You break the government's law, you can't get the government's business. That seems sensible enough. However, some business groups vehemently oppose the regulation and lobbied to have it watered down or spiked. Along with Republicans in Congress, they have dubbed it the "blacklisting rule," claiming it would add more red tape and unfairly prevent firms from securing federal contracts.
Thanks to the president's executive order, though, worker protection laws will increasingly have teeth, at least for companies that want to do business with the government. By Laura Clawson, Daily KOS Labor
IAM Grand Lodge Convention
Your chance to make a difference!
By Jim Beno
District 190 Directing Business Representative
delegates being sent to the upcoming convention.
Many locals have submitted proposals to amend the Constitution. These proposals will be debated and voted on at the convention. The proposals range from changes in election procedures to reduced per capita taxes for low wage earners.
This should prove to be a very engaging convention. We will report the results of the convention in the next edition of the Sparkplug.
September 4-9, 2016 Chicago, Illinois
Official Notice of Nomination and Election of Delegates to the Grand Lodge Convention
At the regular monthly meeting of each Local Lodge in the month of April, a nomination of delegates and alternate delegates to the Grand Lodge Convention shall be held.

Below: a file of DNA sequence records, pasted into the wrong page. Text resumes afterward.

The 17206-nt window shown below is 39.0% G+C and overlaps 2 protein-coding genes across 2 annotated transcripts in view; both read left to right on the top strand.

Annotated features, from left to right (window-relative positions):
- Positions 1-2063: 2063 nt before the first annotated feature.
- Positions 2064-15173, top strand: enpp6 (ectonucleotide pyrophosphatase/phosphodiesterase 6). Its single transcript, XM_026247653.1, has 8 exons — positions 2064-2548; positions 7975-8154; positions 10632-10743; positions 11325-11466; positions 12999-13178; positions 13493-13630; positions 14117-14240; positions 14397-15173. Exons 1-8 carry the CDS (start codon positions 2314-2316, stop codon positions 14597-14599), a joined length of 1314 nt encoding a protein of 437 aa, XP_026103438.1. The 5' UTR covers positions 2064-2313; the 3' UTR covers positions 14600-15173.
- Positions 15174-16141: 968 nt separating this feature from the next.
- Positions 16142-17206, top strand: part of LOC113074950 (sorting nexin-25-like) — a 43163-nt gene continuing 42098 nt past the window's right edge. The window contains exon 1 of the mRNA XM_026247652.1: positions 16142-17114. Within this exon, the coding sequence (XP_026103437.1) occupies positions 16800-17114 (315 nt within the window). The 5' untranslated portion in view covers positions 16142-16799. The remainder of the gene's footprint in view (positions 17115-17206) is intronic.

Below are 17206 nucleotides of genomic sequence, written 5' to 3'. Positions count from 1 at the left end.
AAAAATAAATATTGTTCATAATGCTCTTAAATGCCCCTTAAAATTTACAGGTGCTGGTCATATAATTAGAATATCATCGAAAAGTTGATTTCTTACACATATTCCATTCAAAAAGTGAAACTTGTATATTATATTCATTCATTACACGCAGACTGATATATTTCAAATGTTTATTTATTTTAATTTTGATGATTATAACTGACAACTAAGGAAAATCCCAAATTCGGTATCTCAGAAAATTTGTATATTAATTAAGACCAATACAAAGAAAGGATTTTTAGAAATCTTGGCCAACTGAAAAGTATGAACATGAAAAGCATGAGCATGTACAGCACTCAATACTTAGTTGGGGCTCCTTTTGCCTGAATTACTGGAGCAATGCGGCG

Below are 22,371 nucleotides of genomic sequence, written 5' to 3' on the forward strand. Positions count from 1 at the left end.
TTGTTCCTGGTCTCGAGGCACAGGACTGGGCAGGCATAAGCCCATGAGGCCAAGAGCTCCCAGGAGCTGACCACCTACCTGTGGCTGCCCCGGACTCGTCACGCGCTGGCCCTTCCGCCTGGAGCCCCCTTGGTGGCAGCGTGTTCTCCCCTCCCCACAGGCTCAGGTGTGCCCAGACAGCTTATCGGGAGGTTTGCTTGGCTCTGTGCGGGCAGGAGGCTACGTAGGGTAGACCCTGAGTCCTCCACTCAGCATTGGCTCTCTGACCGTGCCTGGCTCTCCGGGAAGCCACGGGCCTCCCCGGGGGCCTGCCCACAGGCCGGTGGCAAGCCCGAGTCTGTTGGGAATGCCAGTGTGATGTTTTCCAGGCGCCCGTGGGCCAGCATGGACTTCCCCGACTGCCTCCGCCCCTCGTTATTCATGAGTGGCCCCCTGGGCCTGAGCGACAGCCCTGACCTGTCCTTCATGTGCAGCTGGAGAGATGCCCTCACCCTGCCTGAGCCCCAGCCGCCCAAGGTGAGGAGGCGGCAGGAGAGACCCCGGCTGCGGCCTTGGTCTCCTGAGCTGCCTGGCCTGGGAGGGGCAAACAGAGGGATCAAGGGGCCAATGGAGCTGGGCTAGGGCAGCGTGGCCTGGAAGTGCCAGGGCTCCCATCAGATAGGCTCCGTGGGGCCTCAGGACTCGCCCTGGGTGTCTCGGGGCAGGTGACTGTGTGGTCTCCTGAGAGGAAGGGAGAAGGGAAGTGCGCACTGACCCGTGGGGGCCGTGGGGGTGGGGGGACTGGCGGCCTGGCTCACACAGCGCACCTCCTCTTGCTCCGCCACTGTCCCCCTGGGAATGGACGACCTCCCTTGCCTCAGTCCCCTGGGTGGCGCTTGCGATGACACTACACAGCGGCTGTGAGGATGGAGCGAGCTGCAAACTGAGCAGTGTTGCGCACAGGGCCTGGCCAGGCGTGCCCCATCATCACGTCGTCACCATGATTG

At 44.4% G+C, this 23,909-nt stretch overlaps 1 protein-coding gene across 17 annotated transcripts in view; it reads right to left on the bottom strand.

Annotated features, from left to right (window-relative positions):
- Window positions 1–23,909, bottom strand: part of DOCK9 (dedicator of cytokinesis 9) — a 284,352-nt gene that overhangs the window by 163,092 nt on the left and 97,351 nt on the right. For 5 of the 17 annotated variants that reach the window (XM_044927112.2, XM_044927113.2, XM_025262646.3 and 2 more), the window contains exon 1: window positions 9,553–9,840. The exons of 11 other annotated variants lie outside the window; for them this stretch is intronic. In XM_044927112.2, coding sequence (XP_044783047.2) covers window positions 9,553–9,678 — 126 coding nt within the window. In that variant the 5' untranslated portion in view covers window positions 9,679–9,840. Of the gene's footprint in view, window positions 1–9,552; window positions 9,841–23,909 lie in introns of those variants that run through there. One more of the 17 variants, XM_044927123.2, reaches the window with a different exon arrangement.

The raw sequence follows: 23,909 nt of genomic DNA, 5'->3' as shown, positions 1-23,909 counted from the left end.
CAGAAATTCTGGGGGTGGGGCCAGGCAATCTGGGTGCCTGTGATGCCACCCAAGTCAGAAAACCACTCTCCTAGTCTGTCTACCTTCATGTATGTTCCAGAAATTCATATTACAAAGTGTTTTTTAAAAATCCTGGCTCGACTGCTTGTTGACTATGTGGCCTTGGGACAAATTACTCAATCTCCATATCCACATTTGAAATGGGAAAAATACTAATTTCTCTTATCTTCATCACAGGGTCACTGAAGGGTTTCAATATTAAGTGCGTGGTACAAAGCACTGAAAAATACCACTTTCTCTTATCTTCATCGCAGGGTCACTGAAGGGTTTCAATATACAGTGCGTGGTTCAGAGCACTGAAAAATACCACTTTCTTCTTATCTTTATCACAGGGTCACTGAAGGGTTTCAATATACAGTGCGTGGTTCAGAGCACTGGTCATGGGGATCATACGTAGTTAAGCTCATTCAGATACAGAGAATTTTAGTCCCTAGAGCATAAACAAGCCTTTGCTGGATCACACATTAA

At the regular monthly meeting of each Local Lodge in the month of May, an election of delegates and alternate delegates by secret ballot to the Grand Lodge Convention shall be held.
Workers' Lives Matter
New Reports: Workers' Comp Not Working For Ill And Injured Workers
At least 3.8 million work-related injuries and illnesses occur in the U.S. every year, and the century-old Workers' Compensation system is intended to provide financial and medical relief to affected workers. Two recent reports one from the Occupational Safety and Health Administration (OSHA) and one from NPR and ProPublica revealed how the Workers' Comp safety net is being torn to shreds.
As originally conceived, Workers' Comp was a tradeoff: Workers gave up their right to sue employers for on-the-job injuries. In exchange, they received certainty that employers would pay medical bills and wage support while they were recovering.
Employers are still getting their end of the bargain: You can't sue your boss for a work-related injury. But the medical benefits and wage support that workers are supposed to receive are now much harder to get and stingier for those who do receive them.